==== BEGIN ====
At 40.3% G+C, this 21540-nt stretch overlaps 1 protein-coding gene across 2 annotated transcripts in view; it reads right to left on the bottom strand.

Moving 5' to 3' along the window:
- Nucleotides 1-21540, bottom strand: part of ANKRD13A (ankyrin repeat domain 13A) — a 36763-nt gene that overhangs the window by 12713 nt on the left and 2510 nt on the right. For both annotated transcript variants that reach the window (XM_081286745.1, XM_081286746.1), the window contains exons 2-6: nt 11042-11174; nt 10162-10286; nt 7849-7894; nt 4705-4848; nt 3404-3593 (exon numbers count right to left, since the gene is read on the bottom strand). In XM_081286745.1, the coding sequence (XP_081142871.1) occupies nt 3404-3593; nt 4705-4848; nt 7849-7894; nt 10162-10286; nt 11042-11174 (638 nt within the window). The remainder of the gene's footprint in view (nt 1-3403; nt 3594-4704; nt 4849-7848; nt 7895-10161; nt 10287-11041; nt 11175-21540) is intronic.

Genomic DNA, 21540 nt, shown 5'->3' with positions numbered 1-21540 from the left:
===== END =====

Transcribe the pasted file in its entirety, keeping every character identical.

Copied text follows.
At 40.3% G+C, this 21540-nt stretch overlaps 1 protein-coding gene across 2 annotated transcripts in view; it reads right to left on the bottom strand.

Moving 5' to 3' along the window:
- Nucleotides 1-21540, bottom strand: part of ANKRD13A (ankyrin repeat domain 13A) — a 36763-nt gene that overhangs the window by 12713 nt on the left and 2510 nt on the right. For both annotated transcript variants that reach the window (XM_081286745.1, XM_081286746.1), the window contains exons 2-6: nt 11042-11174; nt 10162-10286; nt 7849-7894; nt 4705-4848; nt 3404-3593 (exon numbers count right to left, since the gene is read on the bottom strand). In XM_081286745.1, the coding sequence (XP_081142871.1) occupies nt 3404-3593; nt 4705-4848; nt 7849-7894; nt 10162-10286; nt 11042-11174 (638 nt within the window). The remainder of the gene's footprint in view (nt 1-3403; nt 3594-4704; nt 4849-7848; nt 7895-10161; nt 10287-11041; nt 11175-21540) is intronic.

Genomic DNA, 21540 nt, shown 5'->3' with positions numbered 1-21540 from the left: